He did not believe that he could be a homosexual. Not him. By the end of their junior year in high school, his classmates had gotten tired of taunting, teasing and beating him up and had started focusing on other things. Most teenagers usually speak out when they are together and in groups and would avoid raising their hands to answer a question in the classroom. Not Mecca. He was quite vocal during class, wore his hair long and very quiet when outside the classroom. For this, many knew that he was a hippie. In his junior year in high school, Mecca met Joe who introduced him to Jay and they hit it off.

Almost immediately, Mecca knew that he was in love with Jay, but still refused to acknowledge the fact that he was queer. However, one night when Jay calls him and breaks things off, Mecca pronounces his love to him in the hope that he will reconsider his decision. But, Jay feels that their relationship is wrong… a man is not supposed to fall in love with another man. Mecca mentions that there are no faggots mentioned anywhere in history. Except for Franny, no one else was queer in the history books. No famous artist, poet or musician. He wonders if they have a planet of their own or, they simply don’t exist.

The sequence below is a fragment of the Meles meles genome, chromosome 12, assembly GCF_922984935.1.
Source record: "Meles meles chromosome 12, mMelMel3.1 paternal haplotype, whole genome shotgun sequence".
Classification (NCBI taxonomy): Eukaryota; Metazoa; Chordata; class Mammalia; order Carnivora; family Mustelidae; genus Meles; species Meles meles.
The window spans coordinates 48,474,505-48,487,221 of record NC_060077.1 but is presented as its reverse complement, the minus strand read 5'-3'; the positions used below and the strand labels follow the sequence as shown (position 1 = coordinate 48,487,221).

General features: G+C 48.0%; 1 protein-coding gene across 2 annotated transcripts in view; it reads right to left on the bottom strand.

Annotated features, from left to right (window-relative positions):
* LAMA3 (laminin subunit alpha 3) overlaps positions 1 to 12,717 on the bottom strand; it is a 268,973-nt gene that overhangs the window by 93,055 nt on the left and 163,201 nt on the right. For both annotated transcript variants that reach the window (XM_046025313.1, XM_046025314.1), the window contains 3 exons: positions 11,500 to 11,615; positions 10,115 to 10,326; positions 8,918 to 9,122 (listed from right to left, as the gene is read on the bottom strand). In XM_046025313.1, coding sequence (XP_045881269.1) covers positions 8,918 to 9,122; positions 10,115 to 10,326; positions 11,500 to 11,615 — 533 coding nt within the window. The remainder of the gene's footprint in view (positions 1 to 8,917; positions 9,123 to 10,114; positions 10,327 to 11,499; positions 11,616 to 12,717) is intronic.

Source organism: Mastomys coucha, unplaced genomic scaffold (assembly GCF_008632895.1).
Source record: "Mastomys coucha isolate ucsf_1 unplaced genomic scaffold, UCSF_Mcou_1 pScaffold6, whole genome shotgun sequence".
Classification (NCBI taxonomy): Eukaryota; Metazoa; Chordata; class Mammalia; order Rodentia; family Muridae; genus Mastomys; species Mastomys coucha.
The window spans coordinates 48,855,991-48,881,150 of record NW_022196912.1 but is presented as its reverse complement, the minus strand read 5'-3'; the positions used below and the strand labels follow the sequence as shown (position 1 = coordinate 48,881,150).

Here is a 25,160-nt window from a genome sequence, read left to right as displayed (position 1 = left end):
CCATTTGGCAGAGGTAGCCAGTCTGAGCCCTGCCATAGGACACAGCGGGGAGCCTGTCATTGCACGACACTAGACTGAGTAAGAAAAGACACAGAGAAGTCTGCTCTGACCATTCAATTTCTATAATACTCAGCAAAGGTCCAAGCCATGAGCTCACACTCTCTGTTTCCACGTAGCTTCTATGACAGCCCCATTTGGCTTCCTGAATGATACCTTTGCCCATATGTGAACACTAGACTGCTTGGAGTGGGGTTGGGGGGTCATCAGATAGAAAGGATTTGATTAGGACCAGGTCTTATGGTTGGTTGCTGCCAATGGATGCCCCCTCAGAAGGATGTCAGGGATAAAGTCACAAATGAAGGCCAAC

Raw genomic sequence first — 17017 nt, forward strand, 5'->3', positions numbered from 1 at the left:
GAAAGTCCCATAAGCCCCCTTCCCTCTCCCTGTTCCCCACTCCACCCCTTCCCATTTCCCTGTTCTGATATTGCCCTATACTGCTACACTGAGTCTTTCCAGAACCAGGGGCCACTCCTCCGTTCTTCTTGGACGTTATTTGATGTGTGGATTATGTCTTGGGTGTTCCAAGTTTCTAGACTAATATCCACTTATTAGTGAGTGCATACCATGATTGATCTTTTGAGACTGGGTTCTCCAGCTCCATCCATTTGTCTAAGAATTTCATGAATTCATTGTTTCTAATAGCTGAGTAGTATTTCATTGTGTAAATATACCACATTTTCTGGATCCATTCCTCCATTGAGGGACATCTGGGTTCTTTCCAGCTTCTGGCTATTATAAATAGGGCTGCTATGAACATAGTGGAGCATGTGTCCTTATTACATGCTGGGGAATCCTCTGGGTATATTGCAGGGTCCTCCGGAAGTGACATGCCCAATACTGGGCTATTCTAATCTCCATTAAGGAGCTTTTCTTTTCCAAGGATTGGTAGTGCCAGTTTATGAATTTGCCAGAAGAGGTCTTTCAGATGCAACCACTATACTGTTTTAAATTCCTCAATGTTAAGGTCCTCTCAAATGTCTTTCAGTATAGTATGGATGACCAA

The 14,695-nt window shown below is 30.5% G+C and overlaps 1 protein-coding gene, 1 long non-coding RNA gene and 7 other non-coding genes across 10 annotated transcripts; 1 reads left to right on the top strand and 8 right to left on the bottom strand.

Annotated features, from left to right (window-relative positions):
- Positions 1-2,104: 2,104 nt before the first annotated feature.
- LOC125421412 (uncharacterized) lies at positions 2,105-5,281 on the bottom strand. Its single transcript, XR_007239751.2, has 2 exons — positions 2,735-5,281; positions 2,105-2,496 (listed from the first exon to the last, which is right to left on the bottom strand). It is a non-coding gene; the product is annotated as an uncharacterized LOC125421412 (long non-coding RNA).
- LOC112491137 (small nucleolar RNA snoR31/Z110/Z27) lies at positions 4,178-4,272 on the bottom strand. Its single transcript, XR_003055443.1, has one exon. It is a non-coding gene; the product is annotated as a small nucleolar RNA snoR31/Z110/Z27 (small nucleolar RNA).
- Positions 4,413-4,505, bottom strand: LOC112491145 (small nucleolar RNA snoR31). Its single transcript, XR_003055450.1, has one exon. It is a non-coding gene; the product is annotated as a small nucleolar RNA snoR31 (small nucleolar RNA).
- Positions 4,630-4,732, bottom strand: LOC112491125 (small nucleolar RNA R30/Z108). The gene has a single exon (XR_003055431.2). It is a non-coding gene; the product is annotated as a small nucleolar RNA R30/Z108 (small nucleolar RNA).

In his world, there is only one place where they get talked about. In religion class. The priest who did so was just mentioning how pathetic and sick they were. How unrighteous their deeds were. No one tried to make an effort to understand them. If society did not frown upon gay relationships and marriages, perhaps Mecca’s and Jay’s would have worked out. Jay neither admitted nor denied that he was in love with Mecca. He might have been in love with him but he was afraid of what people might think. He was probably afraid of being treated the way Mecca had been treated all his life.

Mecca’s main reason for writing Memoirs of a sissy is to give voice to the minority in the society, who in this case are the gay. After living in a stereotypical society for long where they have been oppressed, Mecca thinks its time they were heard and that people stopped treating them differently from the rest. Sweeping the subject under the carpet will not make it go away. He wants the society to talk about them-in a good way. Not secretively in whispers, but to acknowledge that they exist, are here to stay and though they might be a minority, they deserve a place in the society.

In the epilogue, we see tears streaming down Mecca’s face as he marches down Spruce Street. Reason? Finally, the gay people in the society are coming out to fight for their rights. Mecca is no longer an island. He has found people who understand him and among them, he is not seen as queer anymore. All the bullying and beatings he got from his classmates and father, the frowns from the priest and nun, the verbal abuse could not put him down. He admits that he is a sissy, finally, and that the sissy in him, cannot be put down no matter how hard they try. Works Cited Mecca A. Tommi (1985). He Defies You Still: The Memoirs of a Sissy.